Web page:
An ongoing border dispute between Nicaragua and Costa Rica has pushed the _Switzerland of Central America_ to the bri...
An ongoing border dispute between Nicaragua and Costa Rica has pushed the _Switzerland of Central America_ to the brink of a national identity crisis.
Sixty-two years after Costa Rica made the historic decision to abolish its Army and entrust its sovereignty and national defense to the untested guardianship of international law, Central America_s standard bearer of peace and democracy is facing what it considers its greatest challenge to neutrality: an alleged border invasion by Nicaraguan troops.
_For our country, the armed invasion is a challenge to our way of life and the defense of our national sovereignty, which is based exclusively in multilateralism,_ Costa Rican Foreign Minister Ren__ Castro told the Monitor in an e-mail.
_Costa Rica is a civilized and peaceful country,_ he adds. _But sometimes, those ideals are challenged by reality and our principles are put to test._
Costa Rica claims Nicaragua crossed into its territory last year while dredging the San Juan River _ a Nicaraguan waterway that parallels their shared border. Nicaragua says Costa Rica is _inventing a border conflict" to disguise its own expansionist pretensions. Currently before the International Court of Justice at The Hague, the dispute has forced Costa Rica _ a country that prides itself on stability, neutrality, and a laid back _pura vida_ approach to life _ to reexamine its commitment to disarmament and confront the ghosts of its wimpy image.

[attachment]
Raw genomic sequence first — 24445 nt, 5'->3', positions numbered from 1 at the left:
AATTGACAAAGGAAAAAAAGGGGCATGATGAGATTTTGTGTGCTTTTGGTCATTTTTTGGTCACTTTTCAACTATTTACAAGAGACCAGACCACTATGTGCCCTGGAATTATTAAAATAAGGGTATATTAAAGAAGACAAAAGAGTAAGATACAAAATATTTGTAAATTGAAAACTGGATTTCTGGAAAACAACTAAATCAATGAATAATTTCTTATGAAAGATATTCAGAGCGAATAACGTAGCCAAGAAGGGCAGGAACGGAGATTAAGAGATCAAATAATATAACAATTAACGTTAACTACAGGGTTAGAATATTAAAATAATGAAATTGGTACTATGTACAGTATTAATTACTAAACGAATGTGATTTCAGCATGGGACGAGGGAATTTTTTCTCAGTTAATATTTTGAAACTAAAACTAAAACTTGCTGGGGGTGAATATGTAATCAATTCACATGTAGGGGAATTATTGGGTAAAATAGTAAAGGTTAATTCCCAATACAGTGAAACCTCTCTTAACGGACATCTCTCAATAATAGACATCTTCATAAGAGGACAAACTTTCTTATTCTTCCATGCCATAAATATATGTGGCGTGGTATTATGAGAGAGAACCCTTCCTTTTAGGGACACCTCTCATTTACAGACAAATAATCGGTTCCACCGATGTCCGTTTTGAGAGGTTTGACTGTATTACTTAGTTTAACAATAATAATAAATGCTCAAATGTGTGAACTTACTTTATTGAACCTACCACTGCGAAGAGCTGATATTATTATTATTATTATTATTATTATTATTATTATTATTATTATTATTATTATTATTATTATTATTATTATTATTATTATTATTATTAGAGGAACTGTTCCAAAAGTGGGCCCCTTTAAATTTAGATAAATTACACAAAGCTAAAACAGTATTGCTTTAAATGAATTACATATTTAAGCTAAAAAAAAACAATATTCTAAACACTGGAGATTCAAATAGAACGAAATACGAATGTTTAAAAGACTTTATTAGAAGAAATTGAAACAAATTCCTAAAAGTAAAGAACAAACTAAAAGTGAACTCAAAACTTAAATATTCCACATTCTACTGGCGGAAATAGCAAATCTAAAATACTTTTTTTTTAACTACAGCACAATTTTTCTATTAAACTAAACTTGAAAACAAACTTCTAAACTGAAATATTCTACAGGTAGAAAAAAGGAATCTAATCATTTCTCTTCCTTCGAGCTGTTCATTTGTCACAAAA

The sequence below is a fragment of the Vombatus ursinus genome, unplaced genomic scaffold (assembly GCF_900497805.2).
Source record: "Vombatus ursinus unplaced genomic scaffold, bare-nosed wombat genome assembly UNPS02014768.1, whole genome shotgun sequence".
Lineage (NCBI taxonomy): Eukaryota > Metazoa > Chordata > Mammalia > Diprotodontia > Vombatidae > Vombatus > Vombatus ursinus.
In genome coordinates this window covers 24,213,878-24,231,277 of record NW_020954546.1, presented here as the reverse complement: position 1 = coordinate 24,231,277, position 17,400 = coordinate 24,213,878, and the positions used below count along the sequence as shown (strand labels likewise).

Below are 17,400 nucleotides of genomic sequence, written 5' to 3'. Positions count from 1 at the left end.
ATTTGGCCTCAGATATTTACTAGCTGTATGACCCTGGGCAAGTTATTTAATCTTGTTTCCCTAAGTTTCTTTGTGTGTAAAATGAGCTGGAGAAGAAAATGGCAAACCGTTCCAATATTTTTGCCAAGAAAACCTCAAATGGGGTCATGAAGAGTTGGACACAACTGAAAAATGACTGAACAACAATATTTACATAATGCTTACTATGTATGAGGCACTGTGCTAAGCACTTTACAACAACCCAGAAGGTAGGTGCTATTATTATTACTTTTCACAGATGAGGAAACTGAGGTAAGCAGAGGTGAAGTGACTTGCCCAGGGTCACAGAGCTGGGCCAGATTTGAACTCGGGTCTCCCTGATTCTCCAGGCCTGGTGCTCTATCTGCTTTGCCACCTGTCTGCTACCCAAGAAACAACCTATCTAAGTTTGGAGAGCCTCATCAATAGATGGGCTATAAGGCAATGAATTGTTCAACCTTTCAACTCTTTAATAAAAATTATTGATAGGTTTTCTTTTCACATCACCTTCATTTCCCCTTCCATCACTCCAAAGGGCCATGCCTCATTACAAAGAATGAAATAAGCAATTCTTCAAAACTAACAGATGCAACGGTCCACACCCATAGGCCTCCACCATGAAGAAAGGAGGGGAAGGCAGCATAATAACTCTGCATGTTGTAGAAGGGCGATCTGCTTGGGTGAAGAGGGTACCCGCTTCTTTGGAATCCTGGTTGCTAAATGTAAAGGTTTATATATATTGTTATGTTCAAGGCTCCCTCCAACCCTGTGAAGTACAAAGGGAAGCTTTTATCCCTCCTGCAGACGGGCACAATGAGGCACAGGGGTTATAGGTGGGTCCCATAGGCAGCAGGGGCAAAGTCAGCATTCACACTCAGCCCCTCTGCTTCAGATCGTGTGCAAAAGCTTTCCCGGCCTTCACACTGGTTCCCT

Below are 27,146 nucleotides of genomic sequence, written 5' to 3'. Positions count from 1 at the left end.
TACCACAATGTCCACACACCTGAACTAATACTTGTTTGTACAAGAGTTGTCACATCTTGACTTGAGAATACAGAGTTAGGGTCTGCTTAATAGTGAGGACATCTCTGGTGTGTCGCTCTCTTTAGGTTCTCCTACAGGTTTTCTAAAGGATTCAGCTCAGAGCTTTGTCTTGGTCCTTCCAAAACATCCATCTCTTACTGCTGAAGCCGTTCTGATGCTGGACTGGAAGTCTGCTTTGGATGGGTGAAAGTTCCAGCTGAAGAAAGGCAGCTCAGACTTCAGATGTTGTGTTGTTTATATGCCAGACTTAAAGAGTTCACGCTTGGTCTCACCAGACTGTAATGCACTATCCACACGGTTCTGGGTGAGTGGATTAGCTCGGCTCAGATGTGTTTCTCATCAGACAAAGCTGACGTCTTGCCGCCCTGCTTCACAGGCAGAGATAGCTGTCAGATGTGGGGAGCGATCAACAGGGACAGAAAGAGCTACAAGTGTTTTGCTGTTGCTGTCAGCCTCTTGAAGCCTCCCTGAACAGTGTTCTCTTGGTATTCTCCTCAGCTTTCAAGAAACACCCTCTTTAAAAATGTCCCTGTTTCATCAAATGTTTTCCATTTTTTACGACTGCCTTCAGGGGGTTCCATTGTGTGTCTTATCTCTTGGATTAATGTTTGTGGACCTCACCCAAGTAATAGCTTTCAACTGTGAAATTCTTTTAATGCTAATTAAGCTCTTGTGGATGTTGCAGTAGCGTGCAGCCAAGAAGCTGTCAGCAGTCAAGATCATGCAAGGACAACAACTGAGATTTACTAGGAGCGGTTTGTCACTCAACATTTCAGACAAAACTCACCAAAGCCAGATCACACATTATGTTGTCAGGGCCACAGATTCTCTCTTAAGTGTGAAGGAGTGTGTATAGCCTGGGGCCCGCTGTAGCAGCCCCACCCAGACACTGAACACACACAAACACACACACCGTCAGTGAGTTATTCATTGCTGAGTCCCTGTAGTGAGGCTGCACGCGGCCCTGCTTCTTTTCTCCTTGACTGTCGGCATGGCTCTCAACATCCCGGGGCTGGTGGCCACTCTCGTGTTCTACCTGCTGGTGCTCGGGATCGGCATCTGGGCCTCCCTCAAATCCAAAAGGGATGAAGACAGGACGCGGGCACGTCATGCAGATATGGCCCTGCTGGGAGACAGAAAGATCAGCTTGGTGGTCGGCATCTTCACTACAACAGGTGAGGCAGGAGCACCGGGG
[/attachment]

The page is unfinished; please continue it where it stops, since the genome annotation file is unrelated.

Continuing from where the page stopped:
_The decision will represent a crossroads in the history of Costa Rica, the history of Central America, and in the whole philosophy of disarmament,_ says Daniel Camacho, professor emeritus of sociology at the University of Costa Rica.
Unfavorable court ruling could be 'catastrophic'
The last 17 miles of the San Juan River divert mostly into a Costa Rican tributary due to sedimentation buildup on the Nicaraguan side. By unclogging that final stretch of river, Nicaragua hopes to redirect the waters back onto its side of the border _ an undesired prospect for Costa Rican fishing lodges in the border region.
Foreign Minister Castro, who in January went on a five-country tour of Europe to drum up support for Costa Rica_s case, said his government is putting its faith in international law. He said he thinks the court_s ruling, expected any day, will be precedent-setting in determining the _efficiency of multilateralism._
But Professor Camacho warns that an unfavorable ruling could prove "catastrophic." _I don_t even want to imagine what that would mean for Costa Rica_s identity, self image, national project and commitment peace. I think if Costa Rica loses [in The Hague], there will be a strong push for militarization here,_ he says.